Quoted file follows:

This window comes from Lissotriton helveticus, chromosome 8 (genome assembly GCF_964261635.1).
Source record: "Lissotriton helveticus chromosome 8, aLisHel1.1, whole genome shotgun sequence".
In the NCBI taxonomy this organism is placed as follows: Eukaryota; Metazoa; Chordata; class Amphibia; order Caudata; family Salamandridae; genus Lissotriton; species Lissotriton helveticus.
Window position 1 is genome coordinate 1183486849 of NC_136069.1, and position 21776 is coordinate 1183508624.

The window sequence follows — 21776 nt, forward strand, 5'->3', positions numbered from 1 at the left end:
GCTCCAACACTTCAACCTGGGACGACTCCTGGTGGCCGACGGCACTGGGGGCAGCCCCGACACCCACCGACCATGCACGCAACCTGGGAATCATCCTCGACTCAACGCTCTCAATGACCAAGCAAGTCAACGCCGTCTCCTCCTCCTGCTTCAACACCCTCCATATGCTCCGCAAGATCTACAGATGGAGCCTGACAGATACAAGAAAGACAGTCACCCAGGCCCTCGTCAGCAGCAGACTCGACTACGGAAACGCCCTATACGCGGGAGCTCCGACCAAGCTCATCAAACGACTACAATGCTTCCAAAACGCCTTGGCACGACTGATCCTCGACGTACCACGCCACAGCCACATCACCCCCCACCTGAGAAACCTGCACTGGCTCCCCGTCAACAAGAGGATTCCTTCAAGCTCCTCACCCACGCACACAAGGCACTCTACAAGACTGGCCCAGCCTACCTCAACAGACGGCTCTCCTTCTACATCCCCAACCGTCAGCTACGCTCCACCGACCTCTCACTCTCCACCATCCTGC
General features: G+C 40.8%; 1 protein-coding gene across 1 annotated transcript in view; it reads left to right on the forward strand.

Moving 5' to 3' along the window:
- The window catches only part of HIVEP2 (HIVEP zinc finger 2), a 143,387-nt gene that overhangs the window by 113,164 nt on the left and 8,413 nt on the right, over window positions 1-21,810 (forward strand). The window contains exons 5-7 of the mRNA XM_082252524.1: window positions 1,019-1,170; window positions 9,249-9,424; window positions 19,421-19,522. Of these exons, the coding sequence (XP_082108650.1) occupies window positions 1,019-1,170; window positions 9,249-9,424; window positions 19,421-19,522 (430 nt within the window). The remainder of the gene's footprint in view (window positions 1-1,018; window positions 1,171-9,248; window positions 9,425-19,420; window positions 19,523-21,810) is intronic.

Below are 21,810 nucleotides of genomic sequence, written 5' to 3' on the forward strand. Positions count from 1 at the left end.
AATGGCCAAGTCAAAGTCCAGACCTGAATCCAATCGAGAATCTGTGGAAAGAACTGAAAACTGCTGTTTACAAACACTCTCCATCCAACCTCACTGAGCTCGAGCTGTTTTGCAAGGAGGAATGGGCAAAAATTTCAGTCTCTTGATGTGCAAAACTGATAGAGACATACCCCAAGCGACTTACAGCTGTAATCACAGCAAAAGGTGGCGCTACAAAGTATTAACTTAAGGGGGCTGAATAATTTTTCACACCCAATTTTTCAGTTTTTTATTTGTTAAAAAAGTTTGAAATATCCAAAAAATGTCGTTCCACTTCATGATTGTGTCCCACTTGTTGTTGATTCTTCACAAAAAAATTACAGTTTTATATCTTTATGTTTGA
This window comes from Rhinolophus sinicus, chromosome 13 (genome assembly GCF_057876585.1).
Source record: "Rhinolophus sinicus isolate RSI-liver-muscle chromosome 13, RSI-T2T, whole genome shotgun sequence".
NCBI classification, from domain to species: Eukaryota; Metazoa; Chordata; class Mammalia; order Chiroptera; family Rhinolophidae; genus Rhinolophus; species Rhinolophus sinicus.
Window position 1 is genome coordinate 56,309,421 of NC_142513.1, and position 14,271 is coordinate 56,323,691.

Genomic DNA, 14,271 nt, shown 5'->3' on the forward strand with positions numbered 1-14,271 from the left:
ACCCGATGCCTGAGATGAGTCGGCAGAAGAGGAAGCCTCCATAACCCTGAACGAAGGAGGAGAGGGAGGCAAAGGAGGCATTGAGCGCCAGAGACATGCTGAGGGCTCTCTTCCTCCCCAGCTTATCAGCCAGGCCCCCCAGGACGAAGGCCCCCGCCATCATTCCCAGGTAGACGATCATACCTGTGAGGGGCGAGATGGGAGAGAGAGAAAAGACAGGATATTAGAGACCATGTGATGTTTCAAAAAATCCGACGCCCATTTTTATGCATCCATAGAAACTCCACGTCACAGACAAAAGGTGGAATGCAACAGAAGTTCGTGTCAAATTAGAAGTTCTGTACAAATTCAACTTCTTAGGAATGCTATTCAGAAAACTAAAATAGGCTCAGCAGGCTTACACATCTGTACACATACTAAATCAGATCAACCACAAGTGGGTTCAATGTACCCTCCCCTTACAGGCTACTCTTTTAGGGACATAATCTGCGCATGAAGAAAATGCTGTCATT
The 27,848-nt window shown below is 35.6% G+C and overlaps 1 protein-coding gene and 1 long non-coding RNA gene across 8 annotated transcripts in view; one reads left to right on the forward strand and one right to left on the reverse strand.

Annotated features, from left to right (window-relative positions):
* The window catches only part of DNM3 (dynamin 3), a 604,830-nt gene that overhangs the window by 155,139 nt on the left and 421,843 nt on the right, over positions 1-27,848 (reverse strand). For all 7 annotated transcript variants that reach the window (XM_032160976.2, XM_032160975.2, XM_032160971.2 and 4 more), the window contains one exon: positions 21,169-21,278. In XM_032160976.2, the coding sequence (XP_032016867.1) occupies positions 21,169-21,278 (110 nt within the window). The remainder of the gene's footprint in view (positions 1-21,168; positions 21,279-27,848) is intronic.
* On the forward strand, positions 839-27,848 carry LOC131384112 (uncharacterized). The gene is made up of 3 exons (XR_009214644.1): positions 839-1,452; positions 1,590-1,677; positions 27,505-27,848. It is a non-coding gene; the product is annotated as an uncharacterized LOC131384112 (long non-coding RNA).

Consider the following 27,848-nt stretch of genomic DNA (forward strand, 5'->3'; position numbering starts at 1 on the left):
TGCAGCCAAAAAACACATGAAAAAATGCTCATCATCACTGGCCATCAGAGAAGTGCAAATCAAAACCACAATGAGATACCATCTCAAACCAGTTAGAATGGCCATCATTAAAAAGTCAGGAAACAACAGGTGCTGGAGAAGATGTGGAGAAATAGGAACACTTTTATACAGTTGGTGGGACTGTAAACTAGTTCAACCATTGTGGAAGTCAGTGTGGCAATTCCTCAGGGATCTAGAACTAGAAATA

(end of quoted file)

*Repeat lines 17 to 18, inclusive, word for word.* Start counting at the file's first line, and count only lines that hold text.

ACCCGATGCCTGAGATGAGTCGGCAGAAGAGGAAGCCTCCATAACCCTGAACGAAGGAGGAGAGGGAGGCAAAGGAGGCATTGAGCGCCAGAGACATGCTGAGGGCTCTCTTCCTCCCCAGCTTATCAGCCAGGCCCCCCAGGACGAAGGCCCCCGCCATCATTCCCAGGTAGACGATCATACCTGTGAGGGGCGAGATGGGAGAGAGAGAAAAGACAGGATATTAGAGACCATGTGATGTTTCAAAAAATCCGACGCCCATTTTTATGCATCCATAGAAACTCCACGTCACAGACAAAAGGTGGAATGCAACAGAAGTTCGTGTCAAATTAGAAGTTCTGTACAAATTCAACTTCTTAGGAATGCTATTCAGAAAACTAAAATAGGCTCAGCAGGCTTACACATCTGTACACATACTAAATCAGATCAACCACAAGTGGGTTCAATGTACCCTCCCCTTACAGGCTACTCTTTTAGGGACATAATCTGCGCATGAAGAAAATGCTGTCATT
The 27,848-nt window shown below is 35.6% G+C and overlaps 1 protein-coding gene and 1 long non-coding RNA gene across 8 annotated transcripts in view; one reads left to right on the forward strand and one right to left on the reverse strand.